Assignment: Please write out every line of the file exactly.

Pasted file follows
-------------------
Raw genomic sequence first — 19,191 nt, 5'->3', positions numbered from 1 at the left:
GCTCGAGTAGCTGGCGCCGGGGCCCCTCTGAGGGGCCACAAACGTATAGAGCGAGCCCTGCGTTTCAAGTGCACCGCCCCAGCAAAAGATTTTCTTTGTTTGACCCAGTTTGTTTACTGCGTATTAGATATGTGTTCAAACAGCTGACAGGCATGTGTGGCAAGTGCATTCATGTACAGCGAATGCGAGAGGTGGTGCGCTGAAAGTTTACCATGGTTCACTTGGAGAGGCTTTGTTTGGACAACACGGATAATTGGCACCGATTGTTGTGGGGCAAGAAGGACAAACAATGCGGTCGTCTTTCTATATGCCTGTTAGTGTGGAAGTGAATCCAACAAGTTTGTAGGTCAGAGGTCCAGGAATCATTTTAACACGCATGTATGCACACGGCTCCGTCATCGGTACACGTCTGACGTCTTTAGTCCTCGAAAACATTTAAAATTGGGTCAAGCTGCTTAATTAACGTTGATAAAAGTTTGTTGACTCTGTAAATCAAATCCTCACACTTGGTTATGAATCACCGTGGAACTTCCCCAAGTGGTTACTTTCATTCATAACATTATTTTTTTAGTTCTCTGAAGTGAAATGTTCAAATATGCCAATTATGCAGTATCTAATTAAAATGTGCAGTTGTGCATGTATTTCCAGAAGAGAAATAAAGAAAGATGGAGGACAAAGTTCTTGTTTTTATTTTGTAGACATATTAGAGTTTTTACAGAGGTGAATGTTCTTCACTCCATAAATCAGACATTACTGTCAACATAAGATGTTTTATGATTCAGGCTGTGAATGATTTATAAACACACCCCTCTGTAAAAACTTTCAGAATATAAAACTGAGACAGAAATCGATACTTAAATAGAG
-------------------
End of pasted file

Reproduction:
Raw genomic sequence first — 19,191 nt, 5'->3', positions numbered from 1 at the left:
GCTCGAGTAGCTGGCGCCGGGGCCCCTCTGAGGGGCCACAAACGTATAGAGCGAGCCCTGCGTTTCAAGTGCACCGCCCCAGCAAAAGATTTTCTTTGTTTGACCCAGTTTGTTTACTGCGTATTAGATATGTGTTCAAACAGCTGACAGGCATGTGTGGCAAGTGCATTCATGTACAGCGAATGCGAGAGGTGGTGCGCTGAAAGTTTACCATGGTTCACTTGGAGAGGCTTTGTTTGGACAACACGGATAATTGGCACCGATTGTTGTGGGGCAAGAAGGACAAACAATGCGGTCGTCTTTCTATATGCCTGTTAGTGTGGAAGTGAATCCAACAAGTTTGTAGGTCAGAGGTCCAGGAATCATTTTAACACGCATGTATGCACACGGCTCCGTCATCGGTACACGTCTGACGTCTTTAGTCCTCGAAAACATTTAAAATTGGGTCAAGCTGCTTAATTAACGTTGATAAAAGTTTGTTGACTCTGTAAATCAAATCCTCACACTTGGTTATGAATCACCGTGGAACTTCCCCAAGTGGTTACTTTCATTCATAACATTATTTTTTTAGTTCTCTGAAGTGAAATGTTCAAATATGCCAATTATGCAGTATCTAATTAAAATGTGCAGTTGTGCATGTATTTCCAGAAGAGAAATAAAGAAAGATGGAGGACAAAGTTCTTGTTTTTATTTTGTAGACATATTAGAGTTTTTACAGAGGTGAATGTTCTTCACTCCATAAATCAGACATTACTGTCAACATAAGATGTTTTATGATTCAGGCTGTGAATGATTTATAAACACACCCCTCTGTAAAAACTTTCAGAATATAAAACTGAGACAGAAATCGATACTTAAATAGAG